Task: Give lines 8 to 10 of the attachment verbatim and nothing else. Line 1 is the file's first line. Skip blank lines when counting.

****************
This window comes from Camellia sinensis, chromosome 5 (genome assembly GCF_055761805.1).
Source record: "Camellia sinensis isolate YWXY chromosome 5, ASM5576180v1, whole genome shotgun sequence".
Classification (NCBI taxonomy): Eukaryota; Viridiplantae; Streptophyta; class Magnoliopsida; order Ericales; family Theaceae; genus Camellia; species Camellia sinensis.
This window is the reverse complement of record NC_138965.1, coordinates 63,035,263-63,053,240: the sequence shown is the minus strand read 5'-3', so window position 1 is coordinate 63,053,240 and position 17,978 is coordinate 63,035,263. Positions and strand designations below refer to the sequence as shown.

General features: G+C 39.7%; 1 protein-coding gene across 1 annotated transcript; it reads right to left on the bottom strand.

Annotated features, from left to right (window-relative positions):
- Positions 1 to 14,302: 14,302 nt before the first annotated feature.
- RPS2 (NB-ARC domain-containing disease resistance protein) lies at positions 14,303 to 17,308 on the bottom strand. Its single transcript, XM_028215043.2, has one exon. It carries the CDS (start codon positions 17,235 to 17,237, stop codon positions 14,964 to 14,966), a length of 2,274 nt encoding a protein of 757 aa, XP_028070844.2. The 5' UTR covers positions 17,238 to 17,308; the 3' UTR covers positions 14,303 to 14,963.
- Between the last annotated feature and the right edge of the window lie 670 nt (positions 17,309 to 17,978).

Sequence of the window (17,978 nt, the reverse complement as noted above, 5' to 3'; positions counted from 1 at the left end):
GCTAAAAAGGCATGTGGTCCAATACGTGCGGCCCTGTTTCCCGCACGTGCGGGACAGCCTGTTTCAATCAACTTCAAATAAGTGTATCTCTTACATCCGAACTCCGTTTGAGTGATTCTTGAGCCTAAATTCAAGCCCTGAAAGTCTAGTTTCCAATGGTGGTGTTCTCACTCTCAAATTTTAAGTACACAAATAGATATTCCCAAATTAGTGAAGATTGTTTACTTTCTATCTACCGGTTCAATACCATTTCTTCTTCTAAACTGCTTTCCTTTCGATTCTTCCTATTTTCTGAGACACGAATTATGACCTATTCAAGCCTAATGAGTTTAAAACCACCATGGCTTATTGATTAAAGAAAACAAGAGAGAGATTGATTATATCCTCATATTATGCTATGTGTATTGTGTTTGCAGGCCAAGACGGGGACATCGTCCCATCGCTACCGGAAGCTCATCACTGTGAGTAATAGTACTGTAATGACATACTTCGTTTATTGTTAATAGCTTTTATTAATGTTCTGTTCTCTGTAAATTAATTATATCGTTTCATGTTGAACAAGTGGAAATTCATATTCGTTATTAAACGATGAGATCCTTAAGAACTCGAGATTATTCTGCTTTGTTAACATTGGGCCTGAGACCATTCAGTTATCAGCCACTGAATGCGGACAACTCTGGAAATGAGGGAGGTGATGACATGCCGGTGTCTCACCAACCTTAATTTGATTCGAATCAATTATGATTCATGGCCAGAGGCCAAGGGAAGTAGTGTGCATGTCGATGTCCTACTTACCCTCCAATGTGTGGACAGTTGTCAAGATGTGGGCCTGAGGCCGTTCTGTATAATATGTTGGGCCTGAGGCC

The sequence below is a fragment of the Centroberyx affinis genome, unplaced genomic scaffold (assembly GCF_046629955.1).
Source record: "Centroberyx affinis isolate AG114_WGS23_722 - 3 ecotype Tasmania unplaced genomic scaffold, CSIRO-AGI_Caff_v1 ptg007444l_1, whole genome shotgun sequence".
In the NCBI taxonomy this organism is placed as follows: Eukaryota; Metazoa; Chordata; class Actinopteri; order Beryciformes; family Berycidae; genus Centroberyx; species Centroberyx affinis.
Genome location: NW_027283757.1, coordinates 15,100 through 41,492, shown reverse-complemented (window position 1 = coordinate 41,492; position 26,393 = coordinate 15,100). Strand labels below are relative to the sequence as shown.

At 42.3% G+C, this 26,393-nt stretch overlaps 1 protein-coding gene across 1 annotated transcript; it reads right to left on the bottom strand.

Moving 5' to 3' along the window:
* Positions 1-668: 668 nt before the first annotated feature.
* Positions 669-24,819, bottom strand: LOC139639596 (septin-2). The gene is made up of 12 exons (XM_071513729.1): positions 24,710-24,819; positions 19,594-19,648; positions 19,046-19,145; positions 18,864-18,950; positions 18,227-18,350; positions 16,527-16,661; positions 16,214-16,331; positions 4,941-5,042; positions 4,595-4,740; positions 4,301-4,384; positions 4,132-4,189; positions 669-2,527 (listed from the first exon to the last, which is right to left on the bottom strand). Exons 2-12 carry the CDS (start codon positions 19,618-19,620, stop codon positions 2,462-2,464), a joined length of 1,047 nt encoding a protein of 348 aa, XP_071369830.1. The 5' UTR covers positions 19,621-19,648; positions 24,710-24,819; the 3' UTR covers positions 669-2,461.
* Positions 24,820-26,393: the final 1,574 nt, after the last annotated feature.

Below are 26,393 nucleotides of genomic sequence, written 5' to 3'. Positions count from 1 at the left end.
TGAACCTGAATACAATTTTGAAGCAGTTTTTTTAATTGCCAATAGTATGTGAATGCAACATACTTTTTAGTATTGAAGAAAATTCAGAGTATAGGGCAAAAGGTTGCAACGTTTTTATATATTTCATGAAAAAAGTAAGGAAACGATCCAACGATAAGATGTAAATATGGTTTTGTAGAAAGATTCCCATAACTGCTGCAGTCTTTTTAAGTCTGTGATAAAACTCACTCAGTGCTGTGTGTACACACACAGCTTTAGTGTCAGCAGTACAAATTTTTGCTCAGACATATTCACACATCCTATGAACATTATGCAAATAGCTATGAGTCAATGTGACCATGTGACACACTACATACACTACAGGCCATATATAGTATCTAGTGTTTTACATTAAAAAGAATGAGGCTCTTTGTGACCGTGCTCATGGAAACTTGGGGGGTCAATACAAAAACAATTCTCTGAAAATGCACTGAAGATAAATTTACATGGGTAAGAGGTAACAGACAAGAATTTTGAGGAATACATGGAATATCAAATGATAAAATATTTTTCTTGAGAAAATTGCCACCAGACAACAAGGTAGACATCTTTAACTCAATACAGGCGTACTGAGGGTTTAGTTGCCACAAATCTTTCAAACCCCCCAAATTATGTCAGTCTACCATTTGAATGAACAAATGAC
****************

- RPS2 (NB-ARC domain-containing disease resistance protein) lies at positions 14,303 to 17,308 on the bottom strand. Its single transcript, XM_028215043.2, has one exon. It carries the CDS (start codon positions 17,235 to 17,237, stop codon positions 14,964 to 14,966), a length of 2,274 nt encoding a protein of 757 aa, XP_028070844.2. The 5' UTR covers positions 17,238 to 17,308; the 3' UTR covers positions 14,303 to 14,963.
- Between the last annotated feature and the right edge of the window lie 670 nt (positions 17,309 to 17,978).

Sequence of the window (17,978 nt, the reverse complement as noted above, 5' to 3'; positions counted from 1 at the left end):